Host cell protein impurities and protein-protein interactions in downstream purification of monoclonal antibodies
Levy, Nicholas E.
University of Delaware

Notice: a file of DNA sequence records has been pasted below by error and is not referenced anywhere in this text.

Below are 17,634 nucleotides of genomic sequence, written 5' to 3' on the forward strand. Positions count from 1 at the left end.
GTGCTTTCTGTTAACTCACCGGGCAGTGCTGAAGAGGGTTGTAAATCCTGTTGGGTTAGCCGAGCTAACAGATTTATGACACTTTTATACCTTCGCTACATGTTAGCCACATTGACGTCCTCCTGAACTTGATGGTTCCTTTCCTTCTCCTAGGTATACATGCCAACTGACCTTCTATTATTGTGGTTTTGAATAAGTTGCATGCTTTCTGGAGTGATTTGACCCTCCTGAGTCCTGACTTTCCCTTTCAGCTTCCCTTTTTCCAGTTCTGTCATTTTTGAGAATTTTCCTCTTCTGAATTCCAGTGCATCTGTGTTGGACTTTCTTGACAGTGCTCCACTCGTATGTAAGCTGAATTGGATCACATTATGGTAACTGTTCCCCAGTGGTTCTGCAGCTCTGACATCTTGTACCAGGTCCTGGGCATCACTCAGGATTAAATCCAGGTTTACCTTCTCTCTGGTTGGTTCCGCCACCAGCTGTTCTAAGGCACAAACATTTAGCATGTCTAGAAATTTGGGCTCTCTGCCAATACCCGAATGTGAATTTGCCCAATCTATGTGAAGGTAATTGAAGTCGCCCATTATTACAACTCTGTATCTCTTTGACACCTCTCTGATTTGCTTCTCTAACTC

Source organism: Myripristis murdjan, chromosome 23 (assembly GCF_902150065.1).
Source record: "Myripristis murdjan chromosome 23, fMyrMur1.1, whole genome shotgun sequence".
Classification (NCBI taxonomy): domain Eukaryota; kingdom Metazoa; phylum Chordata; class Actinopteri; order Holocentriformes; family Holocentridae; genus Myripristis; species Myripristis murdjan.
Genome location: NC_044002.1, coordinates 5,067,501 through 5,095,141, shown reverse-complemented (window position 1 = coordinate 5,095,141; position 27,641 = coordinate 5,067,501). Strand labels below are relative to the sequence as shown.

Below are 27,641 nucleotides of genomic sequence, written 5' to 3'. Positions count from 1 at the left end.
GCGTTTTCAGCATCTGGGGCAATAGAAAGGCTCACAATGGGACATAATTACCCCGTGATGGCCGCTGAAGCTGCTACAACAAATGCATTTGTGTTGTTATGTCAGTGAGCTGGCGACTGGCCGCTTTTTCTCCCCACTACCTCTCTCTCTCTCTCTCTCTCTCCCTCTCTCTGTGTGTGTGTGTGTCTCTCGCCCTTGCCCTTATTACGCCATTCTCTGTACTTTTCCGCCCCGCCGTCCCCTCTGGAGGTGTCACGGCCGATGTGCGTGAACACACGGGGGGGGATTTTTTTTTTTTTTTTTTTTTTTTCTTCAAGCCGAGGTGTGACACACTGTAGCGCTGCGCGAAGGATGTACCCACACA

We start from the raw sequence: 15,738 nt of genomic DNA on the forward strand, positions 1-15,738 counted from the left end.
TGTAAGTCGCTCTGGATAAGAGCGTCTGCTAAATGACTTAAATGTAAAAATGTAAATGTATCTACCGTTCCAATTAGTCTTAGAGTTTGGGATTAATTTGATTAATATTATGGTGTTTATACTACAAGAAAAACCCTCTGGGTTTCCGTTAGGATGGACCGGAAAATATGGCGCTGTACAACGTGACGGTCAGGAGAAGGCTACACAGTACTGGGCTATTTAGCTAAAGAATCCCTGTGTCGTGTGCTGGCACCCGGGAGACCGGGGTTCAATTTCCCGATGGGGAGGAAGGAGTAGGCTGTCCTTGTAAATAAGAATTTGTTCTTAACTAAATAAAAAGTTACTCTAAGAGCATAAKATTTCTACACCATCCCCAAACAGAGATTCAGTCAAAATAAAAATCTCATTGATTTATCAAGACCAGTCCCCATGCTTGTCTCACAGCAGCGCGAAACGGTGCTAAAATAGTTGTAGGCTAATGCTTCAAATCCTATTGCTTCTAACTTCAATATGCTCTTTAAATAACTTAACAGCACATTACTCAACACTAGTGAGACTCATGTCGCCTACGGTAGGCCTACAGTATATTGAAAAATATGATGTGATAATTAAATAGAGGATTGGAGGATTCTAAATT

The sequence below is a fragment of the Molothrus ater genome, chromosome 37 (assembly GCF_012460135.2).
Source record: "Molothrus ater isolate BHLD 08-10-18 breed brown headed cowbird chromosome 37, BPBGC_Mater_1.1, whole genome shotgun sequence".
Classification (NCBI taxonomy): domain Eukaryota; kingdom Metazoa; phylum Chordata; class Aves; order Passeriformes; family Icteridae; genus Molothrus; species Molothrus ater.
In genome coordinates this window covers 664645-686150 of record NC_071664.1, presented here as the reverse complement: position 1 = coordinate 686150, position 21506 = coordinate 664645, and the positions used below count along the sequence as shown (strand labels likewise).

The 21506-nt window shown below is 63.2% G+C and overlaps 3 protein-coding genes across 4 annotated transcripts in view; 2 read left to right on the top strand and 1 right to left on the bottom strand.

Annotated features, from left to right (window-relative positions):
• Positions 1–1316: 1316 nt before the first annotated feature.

Monoclonal antibodies (mAbs) have become increasingly important as protein therapeutics over the last few decades. MAbs can be engineered to achieve high binding affinity to a wide array of desired biological targets. Despite having different therapeutic targets, mAbs have nearly identical amino acid sequences and biophysical properties. The high degree of similarity among different mAb products has led to the development of platform manufacturing processes in many companies. Downstream purification processes for mAbs are designed based on a platform process that is empirically tuned to optimize impurity removal for each new product. A more fundamental understanding of impurities and the product itself would provide insights into the rational design of efficient downstream processes. The first part of this thesis is focused on host cell protein (HCP) impurities, and the main objectives are to identify and characterize HCP impurities and their behavior in a typical downstream platform purification process. In protein A affinity chromatography - the capture step used in the majority of mAb platform purification processes - HCP impurities were found to associate to mAb products due to strongly attractive interactions. By coupling cross-interaction chromatography to proteomic analysis, specific HCP impurities that associate with different mAbs were identified. A subset of HCPs associates with all or most mAb products. Additionally, a unique population of HCPs associates with each mAb product; minor changes to the primary amino acid sequence were found to have a potentially significant impact on the population of associated HCPs. HCP impurities were also studied in non-affinity platform chromatographic processes. Product-association was found to be an important mechanism through which HCPs can co-purify with mAbs in all chromatographic modes studied. HCP impurities with similar chromatographic behavior to those of mAbs were also identified. This work has identified many difficult-to-remove HCPs and provided mechanistic insight that will aid future downstream process development. Lipoprotein lipase is a specific HCP impurity that was persistent in many different chromatographic purification processes and was studied in greater detail in this thesis. This particular HCP associates with most mAbs with high affinity. Also, it was found that lipoprotein lipase can enzymatically degrade nonionic surfactants that are commonly included in mAb formulations to prevent product aggregation. Enzymatic degradation of nonionic surfactants by lipoprotein lipase in mAb formulations could negatively affect product quality by inducing mAb aggregation or precipitation. The final aspect of this work was to compare mAb self-interaction strengths and instantaneous phase boundaries in various solution conditions and to explore the underlying molecular basis for such interactions. In solutions of sulfate salts most of the mAbs studied had nearly identical self-interaction trends and instantaneous phase boundaries. However, the divergent behavior of two nearly identical mAbs shows the potential impact of minor structural changes on product molecules. Overall, there is a qualitative correlation between self-interactions and phase boundary location, but due to mAb anisotropy, quantitative correlations and predictions of mAb properties are difficult. Measurements of mAb fragment interactions provide further insight into different oligomerization patterns and the origin of attractive self-interactions for various mAbs. Although many mAbs were found to have similar self-interaction properties, the domain-level interactions have greater variability. Fab-Fab, Fc-Fc and 'hinge' region interactions were identified as the source of highly attractive self-interactions for different mAbs. Because mAbs are large, anisotropic molecules that are sensitive to minor structural changes, detailed domain-based analysis provides greater insight into oligomerization mechanisms and potentially allows engineering of more stable mAbs.